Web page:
Flavour saviour: Gelato reels in the taste makers

Jill Dupleix
The tip of the flavour iceberg ... Poached figs in Marsala from Gelateria Messina.
The tip of the flavour iceberg ... Poached figs in Marsala from Gelateria Messina. 

The thing about ice-cream, as any chef will tell you, is that it's a great carrier. That silky, creamy, refreshingly cold substance is one of the most seductive vehicles in the world to transport flavour molecules to our taste receptors. Gelato, being even lighter in texture, is even more enticing.

As a result, our favourite icy treats have become great carriers of trends. Salted caramel is on the up? It's turned into gelato before you can say "two scoops please". Chefs are falling in love with white chocolate and peaches, elderflower, or fennel pollen? Bingo, they're on a cone. Gorgonzola is trending? You'll be able to lick it by end of day.

There's an array of wild and wacky flavours that go way, way beyond vanilla and chocolate, and chart the past, present and future of gelato.

At Il Laboratorio del Gelato in New York City, popular flavours range from rose petal to cheddar cheese. Heather Bertinetti, pastry chef of New York's Marea restaurant, told the Wall Street Journal: "If it can be pureed, it can be made into a gelato flavour."

In Sydney, Gelateria Messina puts that statement to the test every day. If they want to make apple pie gelato, for instance, they actually bake an apple pie, then break it up and churn it, rather than trying to approximate the flavour from bottles of syrup.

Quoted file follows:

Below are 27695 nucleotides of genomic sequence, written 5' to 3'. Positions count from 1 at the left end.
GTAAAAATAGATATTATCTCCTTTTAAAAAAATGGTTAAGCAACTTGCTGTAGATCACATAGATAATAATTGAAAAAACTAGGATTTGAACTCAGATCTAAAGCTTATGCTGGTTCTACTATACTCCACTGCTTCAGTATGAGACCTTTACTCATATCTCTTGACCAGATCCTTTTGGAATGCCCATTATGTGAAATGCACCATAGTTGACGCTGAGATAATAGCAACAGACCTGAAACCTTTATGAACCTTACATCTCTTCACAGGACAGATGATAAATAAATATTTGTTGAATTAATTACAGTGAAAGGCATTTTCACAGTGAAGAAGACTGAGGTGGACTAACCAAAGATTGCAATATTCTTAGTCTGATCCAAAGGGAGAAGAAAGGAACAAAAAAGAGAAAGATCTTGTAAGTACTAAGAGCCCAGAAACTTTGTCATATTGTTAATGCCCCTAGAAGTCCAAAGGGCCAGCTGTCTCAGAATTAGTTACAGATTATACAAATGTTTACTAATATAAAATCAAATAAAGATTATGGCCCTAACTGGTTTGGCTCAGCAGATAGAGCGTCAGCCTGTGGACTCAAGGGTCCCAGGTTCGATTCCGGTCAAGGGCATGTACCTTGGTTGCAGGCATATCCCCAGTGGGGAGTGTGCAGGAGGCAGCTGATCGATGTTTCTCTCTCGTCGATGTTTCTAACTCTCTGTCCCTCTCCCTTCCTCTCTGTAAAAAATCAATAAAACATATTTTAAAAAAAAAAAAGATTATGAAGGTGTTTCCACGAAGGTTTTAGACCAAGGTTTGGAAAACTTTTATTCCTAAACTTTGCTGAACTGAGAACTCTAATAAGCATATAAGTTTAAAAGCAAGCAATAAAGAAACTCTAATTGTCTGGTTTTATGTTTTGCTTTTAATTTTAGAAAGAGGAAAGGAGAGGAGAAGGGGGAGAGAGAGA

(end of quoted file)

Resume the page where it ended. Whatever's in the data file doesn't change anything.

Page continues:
Likewise, at the new N2 Extreme Gelato in Sydney's Chinatown, flavours range from banana and peanut crumble to Chinese cough syrup and buttered popcorn, using the genuine articles rather than a laboratory of chemicals.

Gorgonzola is trending? You'll be able to lick it by end of day.

The difference is that owner Min Chai uses liquid nitrogen to blast-freeze the infused flavours to order, so freshness is guaranteed.

But N2 Extreme Gelato is just the tip of the iceberg when it comes to gelato technology. At renowned chef Ferran Adrià's beautiful Hacienda Benazuza just outside Seville in Spain (which he opened as a sort of archival restaurant for the late, great El Bulli restaurant, number one in the world for several years), gelato and ice-cream and ice all get turned upside down in the pursuit of technical innovation.